Fujitsu endeavors to provide human centric technologies, as in the end, all products are used and operated by human beings. Thus, we support detailed operations through the use of ICT in order to provide greater convenience in the future. Fujitsu has acquired considerable experience in such human centric technologies. Therefore, in preparation for the era of IoT, we must be sure to increase the value of all our assets, including cloud computing and networking technologies, software technologies, and data centers as well as applications, solutions, and big data.
For example, data is obtained by sensors and cameras, however analysis or interpretation requires human abilities. AI (Artificial Intelligence) machine learning, which is attracting considerable interest today, is also supported by the human ability to analyze data. At manufacturing sites, human intervention is required to read deeper into data and to assess what operational improvements need to be made. No matter how advanced data-gathering technologies may become in the future, what is important is how to analyze the obtained data to develop new knowledge from an operational perspective. As automation becomes more sophisticated, the number of areas that require human intervention may increase.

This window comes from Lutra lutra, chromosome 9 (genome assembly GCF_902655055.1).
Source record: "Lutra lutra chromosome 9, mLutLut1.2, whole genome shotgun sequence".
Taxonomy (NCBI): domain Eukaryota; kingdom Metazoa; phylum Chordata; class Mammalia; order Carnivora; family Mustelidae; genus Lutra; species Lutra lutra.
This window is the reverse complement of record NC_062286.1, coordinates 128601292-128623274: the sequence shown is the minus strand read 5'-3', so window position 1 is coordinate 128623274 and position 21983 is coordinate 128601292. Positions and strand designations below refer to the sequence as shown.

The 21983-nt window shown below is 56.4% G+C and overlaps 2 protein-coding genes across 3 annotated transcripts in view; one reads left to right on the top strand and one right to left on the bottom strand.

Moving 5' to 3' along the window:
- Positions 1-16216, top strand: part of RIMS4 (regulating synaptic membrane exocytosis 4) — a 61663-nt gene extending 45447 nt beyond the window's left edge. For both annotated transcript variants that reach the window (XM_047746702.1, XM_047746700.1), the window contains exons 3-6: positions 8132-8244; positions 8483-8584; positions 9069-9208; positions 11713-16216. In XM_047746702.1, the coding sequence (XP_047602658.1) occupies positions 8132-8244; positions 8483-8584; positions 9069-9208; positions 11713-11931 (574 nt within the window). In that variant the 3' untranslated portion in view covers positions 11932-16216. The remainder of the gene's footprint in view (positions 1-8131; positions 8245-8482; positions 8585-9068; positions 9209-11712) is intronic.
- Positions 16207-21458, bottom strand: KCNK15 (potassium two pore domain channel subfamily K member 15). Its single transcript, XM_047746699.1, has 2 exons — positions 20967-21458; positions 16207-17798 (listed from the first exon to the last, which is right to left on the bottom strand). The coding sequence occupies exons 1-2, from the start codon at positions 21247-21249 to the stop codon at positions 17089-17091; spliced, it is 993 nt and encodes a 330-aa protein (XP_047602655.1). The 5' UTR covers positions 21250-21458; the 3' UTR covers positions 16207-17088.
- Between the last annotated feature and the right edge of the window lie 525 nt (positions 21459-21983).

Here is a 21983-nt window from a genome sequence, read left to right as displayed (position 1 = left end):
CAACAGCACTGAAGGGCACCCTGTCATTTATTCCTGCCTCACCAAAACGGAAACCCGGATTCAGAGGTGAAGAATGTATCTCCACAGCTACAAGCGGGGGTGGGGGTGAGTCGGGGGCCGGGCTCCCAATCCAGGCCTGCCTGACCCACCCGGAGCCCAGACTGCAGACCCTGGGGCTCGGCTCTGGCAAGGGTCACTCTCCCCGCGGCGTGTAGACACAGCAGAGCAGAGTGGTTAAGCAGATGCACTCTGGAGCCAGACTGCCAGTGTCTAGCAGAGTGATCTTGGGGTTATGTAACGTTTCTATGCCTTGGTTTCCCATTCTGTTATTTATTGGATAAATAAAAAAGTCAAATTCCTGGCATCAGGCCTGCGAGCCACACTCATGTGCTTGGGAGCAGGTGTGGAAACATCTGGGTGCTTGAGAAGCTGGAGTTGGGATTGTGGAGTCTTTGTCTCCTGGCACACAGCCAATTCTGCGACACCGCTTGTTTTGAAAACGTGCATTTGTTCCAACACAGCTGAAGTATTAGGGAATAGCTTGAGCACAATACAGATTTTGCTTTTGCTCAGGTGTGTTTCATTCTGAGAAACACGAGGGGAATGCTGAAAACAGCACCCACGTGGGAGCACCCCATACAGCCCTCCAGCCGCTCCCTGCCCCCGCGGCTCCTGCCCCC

It is said that the perspective adopted in analysis--in other words, the human element--is the key to analyzing big data. This may also apply to manufacturing.
That is correct. Individuals who developed experience at Fujitsu's manufacturing sites play important roles in providing our services.
Fujitsu does not know everything there is to know about manufacturing. We are well-versed in the manufacturing aspects of our own business, but we have never manufactured automobiles or airplanes. Therefore, we are now striving to combine knowledge, know-how, and insights regarding manufacturing in various industries with ICT in order to provide services in the future. For example, in TPS, cleaning and keeping things organized are common to all manufacturing processes. Fujitsu can support customers in implementing these common operations. We ask customers to incorporate their manufacturing know-how and knowledge acquired through their own experience into our services. Based on such know-how and knowledge, we are developing systems for automation and simulation.
In Part II of this interview, we present some of the manufacturing solution initiatives undertaken by Fujitsu as well as new services.